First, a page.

What is Spinal Stenosis?
A clue to answering this question is found in the meaning of each word. Spinal refers to the spine. Stenosis is a medical term used to describe a condition where a normal-size opening has become narrow. Spinal stenosis may affect the cervical (neck), thoracic (chest), or lumbar (low back) spine. The most common area affected is the lumbar spine followed by the cervical spine.
Are there particular spinal structures that are affected?
Yes. To help you to visualize what happens in spinal stenosis, we will consider a water pipe. Over time rust and debris builds up on the walls of the pipe thereby narrowing the passageway that normally allows water to freely flow. In the spine, the passageways are the spinal canal and the neuroforamen. The spinal canal is a hollow vertical hole that contains the spinal cord. The neuroforamen are the passageways that are naturally created between the vertebrae through which spinal nerve roots exit the spinal canal. See Figure 1.
The spine's bony structures encase and protect the spinal cord. Small nerve roots shoot off from the spinal cord and exit the spinal canal through passageways called neuroforamen.
Figure 2 is an artist's illustration of lumbar spinal stenosis. Notice the narrowed areas in the spinal canal (reddish-colored areas). As the canal space narrows, the spinal cord and nearby nerve roots are squeezed causing different types of symptoms. The medical term is nerve compression.
Figure 2. Lumbar spinal stenosis.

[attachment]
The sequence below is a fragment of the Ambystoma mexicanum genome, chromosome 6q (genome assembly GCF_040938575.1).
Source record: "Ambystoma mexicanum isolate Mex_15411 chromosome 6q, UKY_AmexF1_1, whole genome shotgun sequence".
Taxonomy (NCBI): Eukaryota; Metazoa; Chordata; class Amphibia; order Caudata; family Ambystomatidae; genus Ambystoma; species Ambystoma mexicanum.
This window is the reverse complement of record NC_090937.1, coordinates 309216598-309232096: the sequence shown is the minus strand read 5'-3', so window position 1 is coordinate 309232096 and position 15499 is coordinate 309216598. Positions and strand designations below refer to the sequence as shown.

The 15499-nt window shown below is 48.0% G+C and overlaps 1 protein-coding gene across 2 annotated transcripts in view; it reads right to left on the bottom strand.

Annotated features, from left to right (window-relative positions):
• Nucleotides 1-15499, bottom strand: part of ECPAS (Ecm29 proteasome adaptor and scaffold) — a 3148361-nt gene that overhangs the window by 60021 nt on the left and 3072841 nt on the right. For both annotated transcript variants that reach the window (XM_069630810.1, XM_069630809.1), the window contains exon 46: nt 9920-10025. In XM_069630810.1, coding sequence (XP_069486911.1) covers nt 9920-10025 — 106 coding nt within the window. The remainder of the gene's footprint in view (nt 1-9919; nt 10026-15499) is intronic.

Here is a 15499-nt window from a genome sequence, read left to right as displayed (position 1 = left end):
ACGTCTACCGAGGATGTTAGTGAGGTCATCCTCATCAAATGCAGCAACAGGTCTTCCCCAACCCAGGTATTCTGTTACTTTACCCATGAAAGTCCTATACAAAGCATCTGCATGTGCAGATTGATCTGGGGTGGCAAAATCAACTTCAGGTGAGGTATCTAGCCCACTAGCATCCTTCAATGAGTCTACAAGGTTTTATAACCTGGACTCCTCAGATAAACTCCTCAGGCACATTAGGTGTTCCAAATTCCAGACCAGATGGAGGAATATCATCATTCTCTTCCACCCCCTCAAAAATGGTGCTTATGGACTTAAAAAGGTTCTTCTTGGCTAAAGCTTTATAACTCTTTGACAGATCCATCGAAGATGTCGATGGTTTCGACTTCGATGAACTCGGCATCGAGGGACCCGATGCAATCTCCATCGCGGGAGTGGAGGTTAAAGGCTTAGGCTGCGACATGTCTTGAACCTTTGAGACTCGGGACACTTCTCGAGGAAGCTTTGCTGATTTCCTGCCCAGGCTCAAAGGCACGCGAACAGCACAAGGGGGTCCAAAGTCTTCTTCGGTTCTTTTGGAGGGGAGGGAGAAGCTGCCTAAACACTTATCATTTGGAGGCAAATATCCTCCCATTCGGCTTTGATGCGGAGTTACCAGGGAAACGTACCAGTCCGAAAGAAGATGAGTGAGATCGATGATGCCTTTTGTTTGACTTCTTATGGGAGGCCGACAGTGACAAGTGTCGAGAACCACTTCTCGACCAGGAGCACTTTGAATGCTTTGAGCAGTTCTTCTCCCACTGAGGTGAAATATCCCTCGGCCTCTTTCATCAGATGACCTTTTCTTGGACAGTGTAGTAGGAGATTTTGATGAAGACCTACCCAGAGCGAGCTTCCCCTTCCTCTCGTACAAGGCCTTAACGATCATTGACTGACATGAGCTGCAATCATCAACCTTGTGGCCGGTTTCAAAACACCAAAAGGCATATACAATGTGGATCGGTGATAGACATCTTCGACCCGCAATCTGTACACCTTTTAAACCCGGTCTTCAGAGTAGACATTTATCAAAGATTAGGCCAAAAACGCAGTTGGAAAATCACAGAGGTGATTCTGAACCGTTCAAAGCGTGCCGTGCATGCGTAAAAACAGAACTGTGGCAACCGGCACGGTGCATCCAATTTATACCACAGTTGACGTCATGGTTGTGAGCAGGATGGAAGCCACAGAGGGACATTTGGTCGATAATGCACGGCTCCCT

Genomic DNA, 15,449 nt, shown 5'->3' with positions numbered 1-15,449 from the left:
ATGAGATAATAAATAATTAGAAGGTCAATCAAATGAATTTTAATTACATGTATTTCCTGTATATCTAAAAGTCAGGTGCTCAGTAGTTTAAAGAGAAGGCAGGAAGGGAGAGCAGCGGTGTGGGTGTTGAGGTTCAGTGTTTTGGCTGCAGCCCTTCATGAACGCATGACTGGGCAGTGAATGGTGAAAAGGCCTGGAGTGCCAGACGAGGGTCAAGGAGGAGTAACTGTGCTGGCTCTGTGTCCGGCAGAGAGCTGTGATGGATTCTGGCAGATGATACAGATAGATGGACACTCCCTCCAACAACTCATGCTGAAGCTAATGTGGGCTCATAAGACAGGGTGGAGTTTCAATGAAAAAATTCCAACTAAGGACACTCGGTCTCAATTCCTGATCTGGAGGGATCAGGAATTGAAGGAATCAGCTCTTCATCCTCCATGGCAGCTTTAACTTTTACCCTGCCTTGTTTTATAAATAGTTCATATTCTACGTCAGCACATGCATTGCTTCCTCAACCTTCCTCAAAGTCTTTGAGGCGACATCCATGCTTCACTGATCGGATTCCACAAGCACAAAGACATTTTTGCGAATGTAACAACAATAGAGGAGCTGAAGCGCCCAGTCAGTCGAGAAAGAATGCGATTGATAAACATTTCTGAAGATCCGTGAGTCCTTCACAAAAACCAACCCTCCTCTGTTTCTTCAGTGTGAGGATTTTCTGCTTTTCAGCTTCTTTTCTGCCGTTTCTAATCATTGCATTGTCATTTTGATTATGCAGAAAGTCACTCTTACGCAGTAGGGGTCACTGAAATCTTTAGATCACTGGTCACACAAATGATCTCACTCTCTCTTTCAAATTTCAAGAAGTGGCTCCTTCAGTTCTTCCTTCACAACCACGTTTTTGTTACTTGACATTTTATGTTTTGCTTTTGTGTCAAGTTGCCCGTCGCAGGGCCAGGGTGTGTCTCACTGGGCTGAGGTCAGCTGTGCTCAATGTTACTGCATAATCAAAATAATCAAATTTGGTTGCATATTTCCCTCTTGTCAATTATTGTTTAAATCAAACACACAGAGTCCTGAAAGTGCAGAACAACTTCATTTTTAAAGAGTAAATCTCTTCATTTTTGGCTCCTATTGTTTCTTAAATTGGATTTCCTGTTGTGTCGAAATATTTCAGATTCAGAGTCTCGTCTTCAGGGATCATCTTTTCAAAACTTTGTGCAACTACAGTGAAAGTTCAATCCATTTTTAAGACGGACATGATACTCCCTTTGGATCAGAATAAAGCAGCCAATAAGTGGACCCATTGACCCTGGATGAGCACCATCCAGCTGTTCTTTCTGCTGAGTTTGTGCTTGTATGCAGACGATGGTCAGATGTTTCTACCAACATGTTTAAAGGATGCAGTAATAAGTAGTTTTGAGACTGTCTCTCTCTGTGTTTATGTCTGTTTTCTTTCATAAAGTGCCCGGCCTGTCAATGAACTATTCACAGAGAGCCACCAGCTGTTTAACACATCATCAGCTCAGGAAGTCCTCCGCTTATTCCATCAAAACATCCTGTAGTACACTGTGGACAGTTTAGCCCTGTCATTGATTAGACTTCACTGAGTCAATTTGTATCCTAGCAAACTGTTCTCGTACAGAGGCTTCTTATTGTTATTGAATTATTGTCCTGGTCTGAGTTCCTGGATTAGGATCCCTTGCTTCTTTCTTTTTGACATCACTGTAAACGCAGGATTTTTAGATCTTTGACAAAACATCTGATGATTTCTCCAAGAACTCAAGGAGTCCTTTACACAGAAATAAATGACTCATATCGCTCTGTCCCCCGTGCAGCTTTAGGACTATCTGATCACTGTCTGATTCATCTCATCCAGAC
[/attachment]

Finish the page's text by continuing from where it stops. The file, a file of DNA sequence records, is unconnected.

What causes Spinal Stenosis?
Some people are born with this narrowing or have a genetic tendency to develop spinal stenosis. For most people though the condition is found in patients over the age of 50. Usually spinal stenosis develops gradually as a result of aging and everyday wear the tear.
As the body ages, microscopic changes occur at the cellular level. The ligaments in the spine may thicken and harden, joints enlarge, and bone spurs (called osteophytes) form. A bulging or herniated disc is common. Most rare is a spinal tumor or spondylolisthesis; this condition develops when one vertebra slips forward onto another.
Any of these conditions can cause spinal stenosis by reducing the size of the space where the spinal cord and/or nerve roots are located. The result is nerve compression and a variety of symptoms.
What symptoms are associated with Spinal Stenosis?
First, the actual narrowing of the spinal canal or neuroforamen does not cause symptoms. Symptoms develop when the spinal cord or nerve roots are compressed; squeezed or trapped. Compression causes inflammation and inflammation can cause pain, weakness, and numbness. Symptoms vary depending on the location of the spinal stenosis. For example, the symptoms of cervical spinal stenosis primarily affect the upper body and lumbar spinal stenosis the lower body.
Cervical Spinal Stenosis
• Pain, burning or tingling sensations, feelings of pins and needles, weakness or numbness in the shoulders, arms, hands.
• Clumsy hand movement.
• Balance disturbance.
• Gait (the way a person walks) may be affected.
Lumbar Spinal Stenosis
• Pain, sciatica, tingling sensations, feelings of pins and needles, weakness or numbness in the buttocks, legs, calves.
• Symptoms may increase when walking and decrease when sitting, bending forward, or lying down.
• Rare: Bladder or bowel problems, paraplegia.
How is Spinal Stenosis diagnosed?
Similar to other medical disorders, the diagnostic process includes a complete patient history, and physical and neurological examination. You will be asked to describe your symptoms, when the condition started, activities that aggravate or alleviate symptoms, and the result of previous medications taken and therapies tried to treat the disorder.